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Pelsall Hall Colliery Disaster
14th November 1872
The following article was written by Mr Reg Neville of Cornwall and appeared in Issues 17,18 and 19 of Pelsall Times in 2003
Day 1 Thursday 14th November 1872
Little did Michael Cash realise what would be the dreadful aftermath as he swung his pick into the coal face in his heading in the deep seam at Pelsall Hall Colliery at about nine o clock that November morning.
What started as a trickle soon developed into a swiftly flowing stream. "Come and look at the River Dee!", Cash was reported later as calling out to his workmates. But what was not too alarming at first soon developed into a full flood as pent up waters from an unknown previous working, burst out. There were about 35 men and boys below and their cries of "we shall all be drowned" were clearly heard on the bank above. Mr Charles Starkey, manager and joint lessee of the mine, with three others descended the shaft where they encountered a swirling mass of water and about ten men, who they helped into the cage, together with a further two who were flung into the cage by the rush of water, just as they were about to ascend.
A roll call on the surface revealed that there were a total of twenty two men and boys still in the mine and frantic calls down the shaft received no response.
In the meantime, the water continued to rise up the shaft of the mine, which was sixty yards (180ft) deep and measurements soon showed that the water had quickly risen to a depth of 28ft, covering the inlet and cutting off any hope of early rescue attempts. Hopes were entertained that the more experienced miners might have been able to lead the others to a higher ground where there might be an air pocket and with this in mind efforts were concentrated on trying at first to counter the rising flood and later to reduce it.
The pumps were set at full speed and with the arrival of a tank from a nearby pit, this was raised and lowered in the drawing shaft at a rate sufficient to deliver 60,000 galls per hour, and there were hopes of quickly lowering the water level. (The tank constituted in effect, a baling operation).
There was a shallow level about eight yards above the deep and accessible by a steep roadway and the decision was taken to try to drive a road from the main shaft towards this working as soon as the level was lowered.
All through the day and into the evening a crowd of relatives, miners and friends gathered on the pit bank hoping against hope for good news. The rescue attempts heavily dependent on the 'tank' and also the pumps, rescue work went on all through the night.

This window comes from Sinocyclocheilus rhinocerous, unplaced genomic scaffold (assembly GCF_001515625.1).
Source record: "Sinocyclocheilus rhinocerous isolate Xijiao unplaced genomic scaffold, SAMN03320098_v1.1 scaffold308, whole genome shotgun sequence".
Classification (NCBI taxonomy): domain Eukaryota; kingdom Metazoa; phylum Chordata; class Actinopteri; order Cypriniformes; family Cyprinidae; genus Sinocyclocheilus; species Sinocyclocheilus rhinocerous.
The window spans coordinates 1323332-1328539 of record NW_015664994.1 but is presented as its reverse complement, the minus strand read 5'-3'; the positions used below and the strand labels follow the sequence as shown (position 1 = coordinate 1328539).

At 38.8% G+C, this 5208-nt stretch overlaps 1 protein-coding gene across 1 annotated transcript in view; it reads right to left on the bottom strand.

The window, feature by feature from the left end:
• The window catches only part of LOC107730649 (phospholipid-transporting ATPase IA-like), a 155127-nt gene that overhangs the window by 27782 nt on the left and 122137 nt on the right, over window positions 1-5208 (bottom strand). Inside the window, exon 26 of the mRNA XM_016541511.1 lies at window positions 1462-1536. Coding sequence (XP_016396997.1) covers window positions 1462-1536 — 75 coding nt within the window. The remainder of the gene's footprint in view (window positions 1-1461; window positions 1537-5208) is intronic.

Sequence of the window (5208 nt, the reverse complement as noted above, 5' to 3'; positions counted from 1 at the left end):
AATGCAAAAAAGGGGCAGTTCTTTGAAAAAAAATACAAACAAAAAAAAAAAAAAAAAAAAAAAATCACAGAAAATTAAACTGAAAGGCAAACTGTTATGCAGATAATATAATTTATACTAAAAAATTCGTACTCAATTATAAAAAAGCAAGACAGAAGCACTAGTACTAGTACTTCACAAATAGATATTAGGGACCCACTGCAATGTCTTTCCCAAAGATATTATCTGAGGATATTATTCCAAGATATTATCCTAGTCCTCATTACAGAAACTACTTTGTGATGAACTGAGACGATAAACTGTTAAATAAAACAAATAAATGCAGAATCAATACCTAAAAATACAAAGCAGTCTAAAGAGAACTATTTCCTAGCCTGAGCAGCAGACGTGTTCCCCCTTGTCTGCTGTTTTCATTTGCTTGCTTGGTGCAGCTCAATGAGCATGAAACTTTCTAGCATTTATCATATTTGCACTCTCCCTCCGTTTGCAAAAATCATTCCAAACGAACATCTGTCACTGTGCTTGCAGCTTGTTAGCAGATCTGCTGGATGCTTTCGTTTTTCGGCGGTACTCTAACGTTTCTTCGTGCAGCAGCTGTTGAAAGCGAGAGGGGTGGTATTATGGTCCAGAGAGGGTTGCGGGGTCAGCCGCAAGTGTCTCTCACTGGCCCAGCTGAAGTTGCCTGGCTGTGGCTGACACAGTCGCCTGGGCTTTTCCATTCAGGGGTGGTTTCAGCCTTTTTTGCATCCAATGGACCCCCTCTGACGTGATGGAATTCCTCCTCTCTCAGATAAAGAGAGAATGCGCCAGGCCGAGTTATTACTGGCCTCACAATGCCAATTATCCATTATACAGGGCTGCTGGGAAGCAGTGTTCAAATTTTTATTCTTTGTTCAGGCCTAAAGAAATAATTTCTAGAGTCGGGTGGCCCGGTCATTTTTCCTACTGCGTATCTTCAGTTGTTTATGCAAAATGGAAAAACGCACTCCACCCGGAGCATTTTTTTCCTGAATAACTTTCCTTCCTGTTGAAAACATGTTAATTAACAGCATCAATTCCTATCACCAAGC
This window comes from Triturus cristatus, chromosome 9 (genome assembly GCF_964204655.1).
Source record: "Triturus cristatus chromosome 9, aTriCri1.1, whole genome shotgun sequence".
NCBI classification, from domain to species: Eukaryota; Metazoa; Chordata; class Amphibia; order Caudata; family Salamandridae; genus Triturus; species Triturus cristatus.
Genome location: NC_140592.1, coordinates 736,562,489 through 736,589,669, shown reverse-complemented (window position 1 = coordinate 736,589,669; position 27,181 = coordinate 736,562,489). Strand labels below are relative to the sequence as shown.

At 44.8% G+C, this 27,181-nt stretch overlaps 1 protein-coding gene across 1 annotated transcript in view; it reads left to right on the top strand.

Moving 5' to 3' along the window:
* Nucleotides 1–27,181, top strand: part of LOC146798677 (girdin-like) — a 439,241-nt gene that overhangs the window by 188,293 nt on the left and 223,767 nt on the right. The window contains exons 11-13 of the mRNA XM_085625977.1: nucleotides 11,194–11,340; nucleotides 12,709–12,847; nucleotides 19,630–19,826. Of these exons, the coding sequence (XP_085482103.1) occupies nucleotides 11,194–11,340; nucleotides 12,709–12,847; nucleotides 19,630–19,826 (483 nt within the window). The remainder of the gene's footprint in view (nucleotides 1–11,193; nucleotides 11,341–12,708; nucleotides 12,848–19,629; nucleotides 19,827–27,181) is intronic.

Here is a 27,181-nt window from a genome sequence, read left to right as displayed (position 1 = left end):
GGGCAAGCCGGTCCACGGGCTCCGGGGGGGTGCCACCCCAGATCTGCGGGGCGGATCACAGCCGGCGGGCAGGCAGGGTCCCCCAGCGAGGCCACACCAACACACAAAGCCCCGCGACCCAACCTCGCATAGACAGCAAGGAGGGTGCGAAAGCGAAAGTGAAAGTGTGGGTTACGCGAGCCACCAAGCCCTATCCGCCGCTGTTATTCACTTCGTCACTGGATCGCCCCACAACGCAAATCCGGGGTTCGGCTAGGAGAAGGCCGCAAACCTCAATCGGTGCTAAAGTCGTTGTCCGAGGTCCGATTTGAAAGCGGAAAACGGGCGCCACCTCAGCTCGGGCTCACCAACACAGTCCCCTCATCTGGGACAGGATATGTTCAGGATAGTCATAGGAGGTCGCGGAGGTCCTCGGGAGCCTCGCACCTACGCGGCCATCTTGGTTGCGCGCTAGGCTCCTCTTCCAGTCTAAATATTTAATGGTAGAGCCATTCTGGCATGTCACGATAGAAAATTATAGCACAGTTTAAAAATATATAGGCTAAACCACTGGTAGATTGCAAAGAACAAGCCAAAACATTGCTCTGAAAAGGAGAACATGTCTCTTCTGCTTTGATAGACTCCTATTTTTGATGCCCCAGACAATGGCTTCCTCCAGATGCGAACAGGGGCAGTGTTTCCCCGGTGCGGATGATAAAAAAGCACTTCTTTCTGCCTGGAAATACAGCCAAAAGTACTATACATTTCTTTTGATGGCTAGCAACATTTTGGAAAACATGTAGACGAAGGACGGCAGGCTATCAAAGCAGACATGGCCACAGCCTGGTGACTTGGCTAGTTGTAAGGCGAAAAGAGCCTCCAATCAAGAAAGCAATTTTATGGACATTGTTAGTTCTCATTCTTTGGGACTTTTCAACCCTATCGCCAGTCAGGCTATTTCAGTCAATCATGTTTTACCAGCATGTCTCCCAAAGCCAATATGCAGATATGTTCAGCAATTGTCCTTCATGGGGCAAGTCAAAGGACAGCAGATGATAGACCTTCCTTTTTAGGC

Day 2 Friday 15th November 1872
The effect of drawing 60,000 galls per hour barely held the level and plans for increasing the draw to 100,000 gallons per hour were put in hand by installing a second tank in the pumping shaft. To this end two traction engines were sent for from the Black Country, one to use and one as stand by. In this way it was hoped to reduce the level sufficient to enter the shallow seam in the next few hours. (In the next seven days, some 6 and a half million gallons of water were raised by this means).
Day 3 Saturday 16th November 1872
Drawing of water continued until late on Saturday when the donkey pump supplying water to the colliery boilers failed causing a delay for some hours. Hopes of a successful rescue began to fade and at this time, coffins were sent for from Birmingham and stored in The Station Inn, (today, a private residence)
Above: The Station Inn - Now a private residence
Day 4 Sunday 17th November 1872
From an early hour roads into the village were clogged with traffic and special trains were laid on to bring people from far afield. A crowd of 30,000 was estimated to have assembled as near as possible to the scene of operations and the Bishop of Lichfield conducted a service in the Church then moved onto a further service at the pit bank, the Bishop speaking from a trolley and the crowd joining in singing a hymns and hearing his address. A collection for the families of victims realised the sum of £84.
News of the disaster spread nationwide and a reporter from the London Times reported on the stoicism and heroism of this tiny community.
Day 5 Monday 18th November 1872
At last, the floodwater had been lowered sufficiently to expose the inlet to the pit, but then a new problem was encountered in the form of 'choke damp' (carbon monoxide) in large volumes which in the private opinion of officials, sealed the fate of the entombed men. Ventilating equipment was put into operation to replace the foul gas by fresh air and the HM Mines Inspector and three officials entered the pit for a distance of twenty yards, where they encountered a wall of silt washed along by the flood and they had to retire, but not before discovering part of a pair of trousers which had probably belonged to Thomas Starkey who had turned back for them earlier on the point of rescue only to lose his life in doing so. They also found the remains of dead horses, (the presence of which today gives some indication of the extent of the underground workings).
Day 6 Tuesday 19th November 1872
Now that it was possible to enter the workings, clearance work began. The main obstacle, apart from the presence of gas, was the large amount of sand and clay which had been swept along by the flood, together with the necessity to re timber the roof where supporting columns had been swept away.